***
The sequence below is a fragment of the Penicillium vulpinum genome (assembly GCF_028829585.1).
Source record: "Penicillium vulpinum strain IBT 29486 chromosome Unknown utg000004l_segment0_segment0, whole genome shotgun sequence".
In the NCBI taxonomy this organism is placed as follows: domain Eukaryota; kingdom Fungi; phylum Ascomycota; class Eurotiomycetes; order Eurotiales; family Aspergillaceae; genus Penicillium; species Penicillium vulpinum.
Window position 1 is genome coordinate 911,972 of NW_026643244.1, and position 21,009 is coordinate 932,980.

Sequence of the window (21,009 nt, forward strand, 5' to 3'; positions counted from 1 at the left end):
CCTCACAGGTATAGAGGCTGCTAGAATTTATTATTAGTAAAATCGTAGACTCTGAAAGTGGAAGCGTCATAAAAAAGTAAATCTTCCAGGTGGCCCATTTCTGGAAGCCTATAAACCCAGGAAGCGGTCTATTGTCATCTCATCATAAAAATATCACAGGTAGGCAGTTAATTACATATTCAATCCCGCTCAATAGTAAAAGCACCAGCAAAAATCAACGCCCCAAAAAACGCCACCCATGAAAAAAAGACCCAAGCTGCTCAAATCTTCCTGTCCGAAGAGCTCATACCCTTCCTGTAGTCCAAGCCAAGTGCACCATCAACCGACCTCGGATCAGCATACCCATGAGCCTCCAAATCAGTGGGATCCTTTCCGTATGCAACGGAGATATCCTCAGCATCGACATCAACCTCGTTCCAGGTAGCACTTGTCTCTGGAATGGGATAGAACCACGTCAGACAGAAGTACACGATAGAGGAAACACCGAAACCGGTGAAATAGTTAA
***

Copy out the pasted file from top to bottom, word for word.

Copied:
The sequence below is a fragment of the Penicillium vulpinum genome (assembly GCF_028829585.1).
Source record: "Penicillium vulpinum strain IBT 29486 chromosome Unknown utg000004l_segment0_segment0, whole genome shotgun sequence".
In the NCBI taxonomy this organism is placed as follows: domain Eukaryota; kingdom Fungi; phylum Ascomycota; class Eurotiomycetes; order Eurotiales; family Aspergillaceae; genus Penicillium; species Penicillium vulpinum.
Window position 1 is genome coordinate 911,972 of NW_026643244.1, and position 21,009 is coordinate 932,980.

Sequence of the window (21,009 nt, forward strand, 5' to 3'; positions counted from 1 at the left end):
CCTCACAGGTATAGAGGCTGCTAGAATTTATTATTAGTAAAATCGTAGACTCTGAAAGTGGAAGCGTCATAAAAAAGTAAATCTTCCAGGTGGCCCATTTCTGGAAGCCTATAAACCCAGGAAGCGGTCTATTGTCATCTCATCATAAAAATATCACAGGTAGGCAGTTAATTACATATTCAATCCCGCTCAATAGTAAAAGCACCAGCAAAAATCAACGCCCCAAAAAACGCCACCCATGAAAAAAAGACCCAAGCTGCTCAAATCTTCCTGTCCGAAGAGCTCATACCCTTCCTGTAGTCCAAGCCAAGTGCACCATCAACCGACCTCGGATCAGCATACCCATGAGCCTCCAAATCAGTGGGATCCTTTCCGTATGCAACGGAGATATCCTCAGCATCGACATCAACCTCGTTCCAGGTAGCACTTGTCTCTGGAATGGGATAGAACCACGTCAGACAGAAGTACACGATAGAGGAAACACCGAAACCGGTGAAATAGTTAA